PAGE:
TRADITION: J. Gruber’s Hagers-town Town and Country Almanack is the oldest almanac in the US that is still produced by heirs of the original founder, John Gruber. Established in Hagerstown (Washington County), it has been providing agricultural, meteorological and astrological information for the mid-Atlantic region since 1797. The Almanack, which also contains folk remedies, local poetry and traditional community wisdom, is currently edited by the great-great-great-great great grandson of John Gruber, Charles W. Fisher, Jr. Millions of copies have been sold and distributed, impacting a significant amount of agricultural communities. It is said that The Almanack has made Hagerstown widely known throughout the US and has given Maryland an ‘epicenter’ of farming and agricultural life. At its core is the tradition of forecasting next year’s weather by using centuries-old astronomical calculations, a process that is still continued by mathematician, Professor William O’Toole III of Emmitsburg.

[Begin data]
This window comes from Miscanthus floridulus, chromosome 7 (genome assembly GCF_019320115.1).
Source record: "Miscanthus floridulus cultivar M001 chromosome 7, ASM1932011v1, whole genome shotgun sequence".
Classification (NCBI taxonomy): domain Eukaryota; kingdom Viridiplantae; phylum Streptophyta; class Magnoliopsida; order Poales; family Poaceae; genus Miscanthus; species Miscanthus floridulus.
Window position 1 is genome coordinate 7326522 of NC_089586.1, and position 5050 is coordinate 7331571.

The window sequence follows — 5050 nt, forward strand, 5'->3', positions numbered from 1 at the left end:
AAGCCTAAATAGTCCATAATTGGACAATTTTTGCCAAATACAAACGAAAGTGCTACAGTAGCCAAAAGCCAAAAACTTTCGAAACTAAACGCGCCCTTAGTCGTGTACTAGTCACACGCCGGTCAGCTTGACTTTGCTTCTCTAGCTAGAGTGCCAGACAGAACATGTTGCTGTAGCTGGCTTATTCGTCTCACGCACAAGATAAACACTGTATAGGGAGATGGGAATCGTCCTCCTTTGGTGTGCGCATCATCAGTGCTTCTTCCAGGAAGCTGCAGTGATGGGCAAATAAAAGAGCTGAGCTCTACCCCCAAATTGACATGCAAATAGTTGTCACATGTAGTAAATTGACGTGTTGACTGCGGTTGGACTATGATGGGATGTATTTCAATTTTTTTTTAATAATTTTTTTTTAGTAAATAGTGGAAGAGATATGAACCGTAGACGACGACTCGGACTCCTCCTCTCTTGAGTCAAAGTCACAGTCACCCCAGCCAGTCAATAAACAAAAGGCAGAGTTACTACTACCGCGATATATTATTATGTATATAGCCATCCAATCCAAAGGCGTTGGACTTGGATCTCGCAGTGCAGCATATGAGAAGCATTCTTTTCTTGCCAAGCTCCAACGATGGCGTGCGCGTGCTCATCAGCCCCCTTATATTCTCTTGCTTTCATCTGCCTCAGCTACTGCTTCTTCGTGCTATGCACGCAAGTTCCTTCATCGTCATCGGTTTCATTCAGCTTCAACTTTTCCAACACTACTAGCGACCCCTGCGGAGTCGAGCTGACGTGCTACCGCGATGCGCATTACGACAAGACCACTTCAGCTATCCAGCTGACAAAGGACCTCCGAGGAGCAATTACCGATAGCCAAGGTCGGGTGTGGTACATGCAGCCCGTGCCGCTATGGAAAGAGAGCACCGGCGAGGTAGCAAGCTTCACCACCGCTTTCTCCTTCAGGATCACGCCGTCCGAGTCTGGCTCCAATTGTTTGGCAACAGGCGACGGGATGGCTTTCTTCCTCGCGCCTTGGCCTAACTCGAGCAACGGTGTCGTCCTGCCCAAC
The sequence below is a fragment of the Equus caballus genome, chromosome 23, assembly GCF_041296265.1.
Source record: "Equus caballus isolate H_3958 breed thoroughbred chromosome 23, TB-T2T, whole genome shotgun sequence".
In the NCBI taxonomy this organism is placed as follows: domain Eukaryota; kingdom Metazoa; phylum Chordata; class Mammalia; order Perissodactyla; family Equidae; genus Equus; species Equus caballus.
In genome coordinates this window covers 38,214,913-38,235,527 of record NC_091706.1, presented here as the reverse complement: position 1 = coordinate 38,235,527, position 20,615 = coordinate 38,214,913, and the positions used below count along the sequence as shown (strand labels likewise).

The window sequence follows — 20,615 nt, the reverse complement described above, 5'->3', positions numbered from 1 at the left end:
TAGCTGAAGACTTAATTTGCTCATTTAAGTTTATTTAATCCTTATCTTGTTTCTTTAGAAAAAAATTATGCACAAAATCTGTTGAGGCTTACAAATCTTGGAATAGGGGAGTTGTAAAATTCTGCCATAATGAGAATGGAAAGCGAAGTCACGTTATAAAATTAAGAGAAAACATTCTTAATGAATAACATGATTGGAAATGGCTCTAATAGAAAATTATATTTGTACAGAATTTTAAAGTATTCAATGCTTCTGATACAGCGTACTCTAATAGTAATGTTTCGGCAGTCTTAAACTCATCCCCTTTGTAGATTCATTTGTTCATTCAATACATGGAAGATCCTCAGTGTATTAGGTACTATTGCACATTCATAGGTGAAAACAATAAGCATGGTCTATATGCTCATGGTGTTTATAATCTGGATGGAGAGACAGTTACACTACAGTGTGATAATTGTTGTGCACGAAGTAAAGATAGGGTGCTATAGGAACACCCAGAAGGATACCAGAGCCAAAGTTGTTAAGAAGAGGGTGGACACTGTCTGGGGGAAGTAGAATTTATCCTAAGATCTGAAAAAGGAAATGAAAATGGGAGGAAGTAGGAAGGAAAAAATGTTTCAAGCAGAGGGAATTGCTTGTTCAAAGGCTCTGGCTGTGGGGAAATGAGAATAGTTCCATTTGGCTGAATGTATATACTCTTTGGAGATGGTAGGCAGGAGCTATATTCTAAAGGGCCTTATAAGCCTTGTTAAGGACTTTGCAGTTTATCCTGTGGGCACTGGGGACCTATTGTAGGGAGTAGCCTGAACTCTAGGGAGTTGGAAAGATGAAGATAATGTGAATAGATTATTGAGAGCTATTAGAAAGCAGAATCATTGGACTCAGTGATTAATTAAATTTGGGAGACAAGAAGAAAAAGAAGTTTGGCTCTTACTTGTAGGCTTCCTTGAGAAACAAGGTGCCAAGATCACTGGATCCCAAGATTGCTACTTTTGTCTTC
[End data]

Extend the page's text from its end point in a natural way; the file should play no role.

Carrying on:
PERSON: Rich Smoker is a master decoy carver who lives in Marion, Maryland (Somerset County) and grew up on the Susquehanna River in Pennsylvania. He developed an interest in waterfowl at an early age and began carving hunting decoys with his father.

PLACE: Patterson Bowling Center Duckpin Bowling Lanes is the oldest duckpin bowling alley in the world and Baltimore’s sole remaining duckpin-only alley. Located near Patterson Park, it was founded in 1927.

TRADITION: The Singing & Praying Bands of Maryland (Eastern and Western Shore) are an African-American devotional/musical tradition that is unique to the Delmarva. With origins in West African religion, Christianity, and African-American ring shout traditions, Singing & Praying Bands developed during slavery.


PEOPLE: The descendants of Nathaniel “Uncle Nace” Hopkins hold the annual Emancipation Day celebrations in Trappe (Talbot County) since 1867. Hopkins was born into slavery, served in the Union Army during the Civil War and founded the Emancipation Day parade.

PLACE: Globe Poster opened in Baltimore in 1927 to produce show posters for vaudeville acts, carnivals, burlesque and movie theaters. It has defined the regional and international visual aesthetic of R&B, Soul and Funk for over 60 years, as well as electoral campaigns, carnivals and festivals.